The end of us? Emma Teitel on the rise of millennials

In her latest book, Emma Teitel demolishes the fallacy that all millennials are down on everything – and how this phenomenon has shaped the way we consume and do business

How do you define a millennial?

The obvious one is the aforementioned millennials. In my book The End of Ours, I call them the age of failed expectation: I think we lost something along the way when we lost these expectations and the need to beat those expectations and never really regained them. I also call them millennials because the archetypal millennial was the first generation to get hooked on social media and isn’t interested in most material objects now. They don’t value the environment or in the popular imagining of them, they’re not interested in consuming the same things as their parents or siblings.

But that doesn’t make them losers, does it?

I think the whole “millennials ruined everything” narrative has not been helpful. It’s been written almost exclusively by people over a certain age, and it drives a lot of the stereotype about them. This one thing is just a sharp looking book to put in a shelf of 20-somethings’ books. The hundred million and seven million people are no winners because they’re just the losers.

Can you explain how this generation is so driven to seek attention?

Yup. I think the main reason is that a particular set of entertainment technologies changed how we all lived. Entertainment was changing rapidly and that’s how so many teenagers formed their expectations. Instead of sitting down and waiting for their parents to get home or getting on TV and watching a couple of channels, we were all surfing, we were all on these platforms, and I think that led to really direct communication, which is not the way young people have traditionally communicated, especially with the new technologies they have, they communicate through tags and hashtags and emojis and status updates. I think that led to a heightened expectation of getting attention by visual expression, which we all now do in a way that’s even crazier than it was in the past.

How did this generation perceive the economy in the years following the financial crisis?

It got interesting after the financial crisis. People were not buying things as easily, and the struggling economy made most people anxious. I think it got interesting because, at the same time, there was this crescendo of newspapers focusing on this generation as lazy and entitled. Then when I looked back at news coverage throughout my twenties, I just thought that it was just an odd way to talk about a generation, given how many of us were just used to seeing about college education and that’s really what we were focusing on. Most of us weren’t wearing our sunglasses and driving fancy cars, it was also a lot about where I lived and what I bought. The impression made that everybody was this class-scalping, sex-poaching, entertainment-proclaiming, globetrotting thing. I remember the anxiety of going through transition age as a different class where you’re between your parents and your siblings and you aren’t sure what to expect – I can’t talk about that too much since my book comes out, but I think that was part of the anxiety I felt. I found it ironic that I had to write about what it’s like to be a generation not really living the life that everyone else has been living for centuries to kind of overcome this myth.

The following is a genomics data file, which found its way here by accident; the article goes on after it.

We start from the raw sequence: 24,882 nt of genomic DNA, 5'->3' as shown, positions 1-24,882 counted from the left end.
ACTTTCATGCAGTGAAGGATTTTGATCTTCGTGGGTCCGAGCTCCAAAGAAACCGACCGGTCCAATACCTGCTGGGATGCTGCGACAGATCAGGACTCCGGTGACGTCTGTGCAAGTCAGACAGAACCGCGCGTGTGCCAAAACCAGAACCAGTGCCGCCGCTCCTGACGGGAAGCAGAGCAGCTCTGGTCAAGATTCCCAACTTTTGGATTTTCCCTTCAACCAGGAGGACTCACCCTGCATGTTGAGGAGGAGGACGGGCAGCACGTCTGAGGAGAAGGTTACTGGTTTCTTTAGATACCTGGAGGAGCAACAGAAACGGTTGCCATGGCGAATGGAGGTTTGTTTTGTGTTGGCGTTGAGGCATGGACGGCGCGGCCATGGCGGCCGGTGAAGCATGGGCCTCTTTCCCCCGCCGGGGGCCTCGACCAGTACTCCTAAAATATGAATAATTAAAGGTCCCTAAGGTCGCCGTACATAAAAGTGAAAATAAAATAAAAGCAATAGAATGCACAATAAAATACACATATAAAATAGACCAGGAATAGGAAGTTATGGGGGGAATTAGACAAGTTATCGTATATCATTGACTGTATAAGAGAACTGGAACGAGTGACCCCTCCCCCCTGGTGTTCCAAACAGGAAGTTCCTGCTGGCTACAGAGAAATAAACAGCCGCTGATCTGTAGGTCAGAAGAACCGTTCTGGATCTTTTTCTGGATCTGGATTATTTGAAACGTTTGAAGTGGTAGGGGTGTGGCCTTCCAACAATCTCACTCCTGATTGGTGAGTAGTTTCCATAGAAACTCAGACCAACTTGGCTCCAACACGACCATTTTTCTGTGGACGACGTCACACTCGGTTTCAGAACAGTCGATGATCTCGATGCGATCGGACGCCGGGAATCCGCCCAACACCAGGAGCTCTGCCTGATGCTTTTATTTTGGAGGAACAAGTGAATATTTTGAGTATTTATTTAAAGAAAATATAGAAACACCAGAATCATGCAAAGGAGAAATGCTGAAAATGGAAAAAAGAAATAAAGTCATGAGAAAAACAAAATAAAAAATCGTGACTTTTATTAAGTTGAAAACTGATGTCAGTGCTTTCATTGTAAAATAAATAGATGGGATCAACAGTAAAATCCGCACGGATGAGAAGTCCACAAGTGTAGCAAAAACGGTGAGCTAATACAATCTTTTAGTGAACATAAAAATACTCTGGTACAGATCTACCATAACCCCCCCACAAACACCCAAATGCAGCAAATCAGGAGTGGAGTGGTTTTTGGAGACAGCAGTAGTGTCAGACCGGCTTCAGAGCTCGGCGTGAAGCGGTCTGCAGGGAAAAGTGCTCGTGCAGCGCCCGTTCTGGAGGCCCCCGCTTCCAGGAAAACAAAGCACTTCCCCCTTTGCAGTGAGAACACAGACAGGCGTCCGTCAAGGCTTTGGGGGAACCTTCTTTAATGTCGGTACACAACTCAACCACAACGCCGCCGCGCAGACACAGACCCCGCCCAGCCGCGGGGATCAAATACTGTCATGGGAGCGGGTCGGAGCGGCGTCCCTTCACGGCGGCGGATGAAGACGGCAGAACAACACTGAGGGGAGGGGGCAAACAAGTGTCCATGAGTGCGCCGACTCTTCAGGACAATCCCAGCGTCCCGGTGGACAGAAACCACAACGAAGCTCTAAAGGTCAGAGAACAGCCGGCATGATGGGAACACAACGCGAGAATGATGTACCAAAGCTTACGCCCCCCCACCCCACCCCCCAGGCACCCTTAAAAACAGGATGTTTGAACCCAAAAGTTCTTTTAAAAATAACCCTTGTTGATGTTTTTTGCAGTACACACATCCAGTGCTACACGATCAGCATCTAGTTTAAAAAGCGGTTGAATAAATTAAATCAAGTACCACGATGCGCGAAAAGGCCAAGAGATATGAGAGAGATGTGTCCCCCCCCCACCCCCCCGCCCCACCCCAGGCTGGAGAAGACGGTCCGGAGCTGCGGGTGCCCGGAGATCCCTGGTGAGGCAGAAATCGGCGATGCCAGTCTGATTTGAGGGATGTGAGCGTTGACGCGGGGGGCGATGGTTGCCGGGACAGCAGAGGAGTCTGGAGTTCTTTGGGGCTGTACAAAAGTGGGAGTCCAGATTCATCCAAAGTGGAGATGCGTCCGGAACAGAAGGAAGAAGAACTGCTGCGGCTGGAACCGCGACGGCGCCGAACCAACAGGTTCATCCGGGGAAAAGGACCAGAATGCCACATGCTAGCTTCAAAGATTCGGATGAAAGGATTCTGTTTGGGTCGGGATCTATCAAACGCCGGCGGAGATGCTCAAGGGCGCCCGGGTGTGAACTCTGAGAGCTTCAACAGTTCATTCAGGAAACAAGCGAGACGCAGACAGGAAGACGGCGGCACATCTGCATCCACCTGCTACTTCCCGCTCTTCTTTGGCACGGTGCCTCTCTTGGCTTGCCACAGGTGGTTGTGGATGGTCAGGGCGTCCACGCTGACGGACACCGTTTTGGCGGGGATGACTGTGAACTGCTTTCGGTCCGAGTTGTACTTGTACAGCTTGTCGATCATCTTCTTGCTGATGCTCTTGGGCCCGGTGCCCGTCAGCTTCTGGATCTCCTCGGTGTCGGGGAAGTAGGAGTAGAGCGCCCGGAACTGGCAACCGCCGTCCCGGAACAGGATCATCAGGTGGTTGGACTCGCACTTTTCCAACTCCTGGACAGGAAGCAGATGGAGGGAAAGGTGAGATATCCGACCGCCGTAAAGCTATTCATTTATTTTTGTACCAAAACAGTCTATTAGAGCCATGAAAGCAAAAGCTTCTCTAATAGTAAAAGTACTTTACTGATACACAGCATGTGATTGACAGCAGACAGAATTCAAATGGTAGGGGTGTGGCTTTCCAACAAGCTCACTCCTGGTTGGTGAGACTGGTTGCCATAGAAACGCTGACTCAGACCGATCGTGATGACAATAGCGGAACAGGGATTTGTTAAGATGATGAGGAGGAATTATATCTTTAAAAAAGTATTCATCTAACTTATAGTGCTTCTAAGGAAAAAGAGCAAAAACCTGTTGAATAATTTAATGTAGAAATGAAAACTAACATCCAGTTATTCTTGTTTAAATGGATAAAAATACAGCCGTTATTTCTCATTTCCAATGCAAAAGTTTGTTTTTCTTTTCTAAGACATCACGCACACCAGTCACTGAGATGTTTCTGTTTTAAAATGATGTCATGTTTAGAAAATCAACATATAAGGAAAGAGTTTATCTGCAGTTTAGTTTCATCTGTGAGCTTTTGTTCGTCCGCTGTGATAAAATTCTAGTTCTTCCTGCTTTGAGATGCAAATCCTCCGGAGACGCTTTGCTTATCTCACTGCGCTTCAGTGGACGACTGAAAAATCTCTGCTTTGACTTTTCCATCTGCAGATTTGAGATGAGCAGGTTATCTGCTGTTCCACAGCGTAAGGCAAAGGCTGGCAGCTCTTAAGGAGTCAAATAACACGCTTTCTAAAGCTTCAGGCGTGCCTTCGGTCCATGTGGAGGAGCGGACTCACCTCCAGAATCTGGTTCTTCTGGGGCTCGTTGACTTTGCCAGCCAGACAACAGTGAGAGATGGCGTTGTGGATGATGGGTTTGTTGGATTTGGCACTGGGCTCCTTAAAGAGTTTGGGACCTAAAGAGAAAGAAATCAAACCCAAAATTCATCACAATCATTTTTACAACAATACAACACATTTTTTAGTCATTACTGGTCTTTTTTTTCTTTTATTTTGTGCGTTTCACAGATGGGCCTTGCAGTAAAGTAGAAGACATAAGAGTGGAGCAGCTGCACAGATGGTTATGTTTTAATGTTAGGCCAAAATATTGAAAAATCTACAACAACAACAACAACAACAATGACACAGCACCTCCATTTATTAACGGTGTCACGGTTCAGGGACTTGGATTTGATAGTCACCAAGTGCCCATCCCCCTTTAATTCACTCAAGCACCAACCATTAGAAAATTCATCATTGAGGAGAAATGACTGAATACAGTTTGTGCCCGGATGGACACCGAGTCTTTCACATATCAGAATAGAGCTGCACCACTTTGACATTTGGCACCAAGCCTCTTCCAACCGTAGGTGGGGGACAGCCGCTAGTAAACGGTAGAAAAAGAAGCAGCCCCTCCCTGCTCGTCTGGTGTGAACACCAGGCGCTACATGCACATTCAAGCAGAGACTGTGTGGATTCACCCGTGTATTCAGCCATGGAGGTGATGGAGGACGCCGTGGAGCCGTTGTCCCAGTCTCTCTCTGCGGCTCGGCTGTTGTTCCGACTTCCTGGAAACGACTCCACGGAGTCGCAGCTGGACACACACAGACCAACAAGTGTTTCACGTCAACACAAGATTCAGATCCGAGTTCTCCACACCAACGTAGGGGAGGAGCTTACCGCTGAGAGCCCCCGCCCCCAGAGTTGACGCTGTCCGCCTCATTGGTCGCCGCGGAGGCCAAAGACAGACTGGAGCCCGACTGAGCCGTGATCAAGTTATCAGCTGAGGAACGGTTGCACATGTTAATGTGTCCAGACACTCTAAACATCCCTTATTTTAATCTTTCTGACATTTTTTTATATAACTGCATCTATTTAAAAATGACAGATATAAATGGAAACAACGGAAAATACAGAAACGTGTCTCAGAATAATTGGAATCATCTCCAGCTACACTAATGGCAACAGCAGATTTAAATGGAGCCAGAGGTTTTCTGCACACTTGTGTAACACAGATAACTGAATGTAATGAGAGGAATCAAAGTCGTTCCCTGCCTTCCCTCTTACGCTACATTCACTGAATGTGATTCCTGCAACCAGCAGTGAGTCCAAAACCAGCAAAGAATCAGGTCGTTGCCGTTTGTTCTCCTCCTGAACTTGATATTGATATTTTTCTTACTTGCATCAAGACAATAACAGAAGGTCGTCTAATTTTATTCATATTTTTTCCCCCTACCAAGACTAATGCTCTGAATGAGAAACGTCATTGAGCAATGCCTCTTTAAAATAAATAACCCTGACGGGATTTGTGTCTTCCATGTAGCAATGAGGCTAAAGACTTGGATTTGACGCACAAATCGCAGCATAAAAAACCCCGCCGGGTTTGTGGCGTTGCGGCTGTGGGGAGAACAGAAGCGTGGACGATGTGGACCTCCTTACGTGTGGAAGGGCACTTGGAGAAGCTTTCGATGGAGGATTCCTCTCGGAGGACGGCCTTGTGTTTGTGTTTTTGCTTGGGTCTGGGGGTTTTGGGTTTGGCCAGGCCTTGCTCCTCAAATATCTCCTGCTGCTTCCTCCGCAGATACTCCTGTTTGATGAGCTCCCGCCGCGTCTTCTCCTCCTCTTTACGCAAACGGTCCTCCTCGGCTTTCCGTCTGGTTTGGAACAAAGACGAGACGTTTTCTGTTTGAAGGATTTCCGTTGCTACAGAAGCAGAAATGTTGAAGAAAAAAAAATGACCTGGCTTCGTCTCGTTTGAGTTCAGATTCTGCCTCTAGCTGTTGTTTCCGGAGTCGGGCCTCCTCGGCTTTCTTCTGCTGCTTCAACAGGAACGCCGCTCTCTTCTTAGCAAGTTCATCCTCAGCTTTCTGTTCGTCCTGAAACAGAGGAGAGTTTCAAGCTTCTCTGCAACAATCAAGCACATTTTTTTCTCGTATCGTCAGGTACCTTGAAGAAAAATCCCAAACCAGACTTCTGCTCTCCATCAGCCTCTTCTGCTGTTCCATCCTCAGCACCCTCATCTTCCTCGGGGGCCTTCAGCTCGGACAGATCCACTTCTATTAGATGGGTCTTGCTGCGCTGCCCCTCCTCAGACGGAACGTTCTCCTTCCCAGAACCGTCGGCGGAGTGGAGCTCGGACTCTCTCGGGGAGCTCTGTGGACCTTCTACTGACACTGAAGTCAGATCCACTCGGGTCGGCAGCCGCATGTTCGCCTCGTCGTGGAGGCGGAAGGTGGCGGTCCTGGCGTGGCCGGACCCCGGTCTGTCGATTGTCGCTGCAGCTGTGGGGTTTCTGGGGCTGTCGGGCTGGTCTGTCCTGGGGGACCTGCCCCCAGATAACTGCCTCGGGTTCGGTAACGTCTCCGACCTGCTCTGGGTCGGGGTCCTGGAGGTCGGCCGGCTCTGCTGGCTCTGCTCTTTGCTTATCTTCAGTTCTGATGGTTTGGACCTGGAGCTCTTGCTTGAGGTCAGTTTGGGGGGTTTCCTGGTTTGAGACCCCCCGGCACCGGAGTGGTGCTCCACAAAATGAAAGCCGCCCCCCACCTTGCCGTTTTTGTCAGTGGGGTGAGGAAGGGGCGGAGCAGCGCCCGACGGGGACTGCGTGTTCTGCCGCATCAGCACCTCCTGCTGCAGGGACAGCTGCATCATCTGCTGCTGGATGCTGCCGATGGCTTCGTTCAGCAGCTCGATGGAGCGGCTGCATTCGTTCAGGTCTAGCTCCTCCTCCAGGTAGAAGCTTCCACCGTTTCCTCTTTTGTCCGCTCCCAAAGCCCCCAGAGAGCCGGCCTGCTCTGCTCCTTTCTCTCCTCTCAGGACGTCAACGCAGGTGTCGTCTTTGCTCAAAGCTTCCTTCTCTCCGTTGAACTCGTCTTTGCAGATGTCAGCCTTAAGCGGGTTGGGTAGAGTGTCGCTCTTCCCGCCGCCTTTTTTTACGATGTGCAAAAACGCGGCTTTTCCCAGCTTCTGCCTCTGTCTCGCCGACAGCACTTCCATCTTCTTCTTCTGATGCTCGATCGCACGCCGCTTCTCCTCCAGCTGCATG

If you could talk to the past generation, what would you say?

I would tell them not to be overwhelmed by what they didn’t have, and not to despair and wonder if it’s all going to be one big thing. For a long time it felt to me that people lived in the past generation’s shadow and that was a huge challenge. I think that now we’re very different, but people are still just focused on the past generation, which I think is a narrative we’re all facing right now.

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